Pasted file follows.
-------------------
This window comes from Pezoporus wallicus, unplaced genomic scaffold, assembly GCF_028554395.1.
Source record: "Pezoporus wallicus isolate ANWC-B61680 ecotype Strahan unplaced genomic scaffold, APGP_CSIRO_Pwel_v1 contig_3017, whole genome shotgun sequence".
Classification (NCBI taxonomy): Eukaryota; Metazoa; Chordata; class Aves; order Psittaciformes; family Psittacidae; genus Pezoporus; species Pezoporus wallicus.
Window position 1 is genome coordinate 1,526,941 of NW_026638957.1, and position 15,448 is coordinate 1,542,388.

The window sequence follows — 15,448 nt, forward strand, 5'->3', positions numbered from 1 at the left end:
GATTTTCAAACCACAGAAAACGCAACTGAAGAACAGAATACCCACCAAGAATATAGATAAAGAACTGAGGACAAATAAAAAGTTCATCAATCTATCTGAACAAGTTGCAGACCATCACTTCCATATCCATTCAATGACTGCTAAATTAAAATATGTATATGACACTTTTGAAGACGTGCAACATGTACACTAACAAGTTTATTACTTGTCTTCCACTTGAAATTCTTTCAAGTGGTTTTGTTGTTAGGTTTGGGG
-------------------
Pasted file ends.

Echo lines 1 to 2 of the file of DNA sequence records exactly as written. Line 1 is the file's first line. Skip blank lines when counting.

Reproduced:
This window comes from Pezoporus wallicus, unplaced genomic scaffold, assembly GCF_028554395.1.
Source record: "Pezoporus wallicus isolate ANWC-B61680 ecotype Strahan unplaced genomic scaffold, APGP_CSIRO_Pwel_v1 contig_3017, whole genome shotgun sequence".